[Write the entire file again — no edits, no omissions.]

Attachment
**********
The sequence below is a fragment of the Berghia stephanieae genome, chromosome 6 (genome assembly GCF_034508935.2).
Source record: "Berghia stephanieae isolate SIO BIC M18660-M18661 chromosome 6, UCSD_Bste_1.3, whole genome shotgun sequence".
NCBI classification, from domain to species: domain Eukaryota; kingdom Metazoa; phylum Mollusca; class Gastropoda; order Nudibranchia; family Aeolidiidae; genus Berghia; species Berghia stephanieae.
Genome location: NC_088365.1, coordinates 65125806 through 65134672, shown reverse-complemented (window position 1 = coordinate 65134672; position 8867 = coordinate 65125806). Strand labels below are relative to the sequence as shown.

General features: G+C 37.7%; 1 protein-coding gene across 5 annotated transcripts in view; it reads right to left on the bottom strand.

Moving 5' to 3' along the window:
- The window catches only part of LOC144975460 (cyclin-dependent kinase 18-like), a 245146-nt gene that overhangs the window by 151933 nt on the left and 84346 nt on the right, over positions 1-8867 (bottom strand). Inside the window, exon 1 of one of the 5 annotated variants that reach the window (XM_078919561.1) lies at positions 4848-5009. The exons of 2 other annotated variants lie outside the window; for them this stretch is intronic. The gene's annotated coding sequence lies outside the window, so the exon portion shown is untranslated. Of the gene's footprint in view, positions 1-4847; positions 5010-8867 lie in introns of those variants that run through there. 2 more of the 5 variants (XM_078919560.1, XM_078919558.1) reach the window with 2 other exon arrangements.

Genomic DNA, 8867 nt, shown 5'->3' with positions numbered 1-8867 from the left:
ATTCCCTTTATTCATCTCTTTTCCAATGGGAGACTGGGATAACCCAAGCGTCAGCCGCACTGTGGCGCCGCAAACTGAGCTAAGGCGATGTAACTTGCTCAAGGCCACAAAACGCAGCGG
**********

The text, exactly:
The sequence below is a fragment of the Berghia stephanieae genome, chromosome 6 (genome assembly GCF_034508935.2).
Source record: "Berghia stephanieae isolate SIO BIC M18660-M18661 chromosome 6, UCSD_Bste_1.3, whole genome shotgun sequence".
NCBI classification, from domain to species: domain Eukaryota; kingdom Metazoa; phylum Mollusca; class Gastropoda; order Nudibranchia; family Aeolidiidae; genus Berghia; species Berghia stephanieae.
Genome location: NC_088365.1, coordinates 65125806 through 65134672, shown reverse-complemented (window position 1 = coordinate 65134672; position 8867 = coordinate 65125806). Strand labels below are relative to the sequence as shown.

General features: G+C 37.7%; 1 protein-coding gene across 5 annotated transcripts in view; it reads right to left on the bottom strand.

Moving 5' to 3' along the window:
- The window catches only part of LOC144975460 (cyclin-dependent kinase 18-like), a 245146-nt gene that overhangs the window by 151933 nt on the left and 84346 nt on the right, over positions 1-8867 (bottom strand). Inside the window, exon 1 of one of the 5 annotated variants that reach the window (XM_078919561.1) lies at positions 4848-5009. The exons of 2 other annotated variants lie outside the window; for them this stretch is intronic. The gene's annotated coding sequence lies outside the window, so the exon portion shown is untranslated. Of the gene's footprint in view, positions 1-4847; positions 5010-8867 lie in introns of those variants that run through there. 2 more of the 5 variants (XM_078919560.1, XM_078919558.1) reach the window with 2 other exon arrangements.

Genomic DNA, 8867 nt, shown 5'->3' with positions numbered 1-8867 from the left:
ATTCCCTTTATTCATCTCTTTTCCAATGGGAGACTGGGATAACCCAAGCGTCAGCCGCACTGTGGCGCCGCAAACTGAGCTAAGGCGATGTAACTTGCTCAAGGCCACAAAACGCAGCGG